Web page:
North Lanarkshire war veteran Scott wins Invictus medal treble

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An injured veteran has scooped a hat-trick of medals at the Invictus Games in Toronto.

Scott Meenagh took silver medals in the 400 metres and 1500 metres and a bronze in the rowing.

And the Cumbernauld man almost added to his medal haul, coming fourth in both the 100m and 200m events.

The 27-year-old was serving with the 2nd Battalion Parachute Regiment in Afghanistan when he lost both legs after stepping on an Improvised Explosive Device in 2011.

But he has been determined to rebuild his life post-injury and has embraced sport - and the Invictus Games - as a way of helping to do that. He said: “The Invictus Games was an amazing experience and bringing home three medals is the icing on the cake. “Being part of the Invictus movement makes me extremely proud and being able to be part of others’ journeys as well as my own personal recovery is truly special.” Scott – who also competed in the 2014 and 2016 Games - also hopes to represent his country at the 2018 Winter Paralympic Games in Nordic skiing.

The Invictus Games is a multi-sport event that is open to all wounded, injured and sick serving personnel and veterans. More hopefuls than ever before, 306 military personnel and veterans, trialled for a place on the UK Team and more than 60 per cent of competitors have never taken part in the Games before.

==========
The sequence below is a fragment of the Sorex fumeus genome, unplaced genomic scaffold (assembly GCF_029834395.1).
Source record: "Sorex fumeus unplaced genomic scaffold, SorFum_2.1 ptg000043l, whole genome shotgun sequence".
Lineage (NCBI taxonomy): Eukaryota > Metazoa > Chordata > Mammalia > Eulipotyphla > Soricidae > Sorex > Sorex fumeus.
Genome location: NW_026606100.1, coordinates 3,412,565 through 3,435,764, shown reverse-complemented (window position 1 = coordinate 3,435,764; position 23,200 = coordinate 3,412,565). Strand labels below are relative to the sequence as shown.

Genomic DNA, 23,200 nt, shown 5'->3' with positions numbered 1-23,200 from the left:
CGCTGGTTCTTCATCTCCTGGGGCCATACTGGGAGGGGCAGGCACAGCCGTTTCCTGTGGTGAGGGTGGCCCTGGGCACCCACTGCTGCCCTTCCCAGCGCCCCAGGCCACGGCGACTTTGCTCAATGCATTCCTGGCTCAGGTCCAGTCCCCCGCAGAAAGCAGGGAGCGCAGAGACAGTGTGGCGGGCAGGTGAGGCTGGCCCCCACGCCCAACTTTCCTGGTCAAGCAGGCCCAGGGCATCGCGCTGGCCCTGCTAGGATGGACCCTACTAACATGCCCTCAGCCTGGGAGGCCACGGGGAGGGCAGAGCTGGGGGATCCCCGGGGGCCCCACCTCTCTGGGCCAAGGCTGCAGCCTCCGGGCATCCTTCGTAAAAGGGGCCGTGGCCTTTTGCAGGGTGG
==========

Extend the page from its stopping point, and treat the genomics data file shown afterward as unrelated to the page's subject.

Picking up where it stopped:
Jayne Kavanagh, Chef de Mission for the Help for Heroes-supported UK Team, said: “The Invictus Games is about setting an example to themselves, their support network, and the nation about what can still be achieved post injury or illness.

“The UK athletes came to Toronto with their own individual goals; whether that be a medal, to experience the camaraderie of a team again, to achieve a personal best, or simply being on the start line.

“It is not just about being an elite sportsman or woman.

“The Invictus Games offer many of our servicemen, women and veterans with life-changing injuries or illnesses a launchpad to rebuild their lives, in whatever direction they choose, not just sport. That is the power of the Games and that is very evident with what we are achieving in Toronto.”

Help for Heroes has worked in partnership with the Ministry of Defence and The Royal British Legion to support the UK Team for the 2017 Invictus Games.

Help for Heroes led the work to train, select and develop the 90 -strong team UK Team. The team is comprised both serving and veteran servicemen and women and selection for the Games was based on the benefit it would give an individual as part of their recovery, combined with performance and commitment to training. Getting involved in sport helps an individual with self-confidence and feeling psychologically empowered.

These significant mental health benefits can be translated outside of sport and into everyday life which is why events such as the Invictus Games are so important.

Registration for the 2018 Invictus Games in Sydney, held from 20 – 27 October, is now open. Anyone who is wounded, injured or sick veteran or service personnel can register their interest at: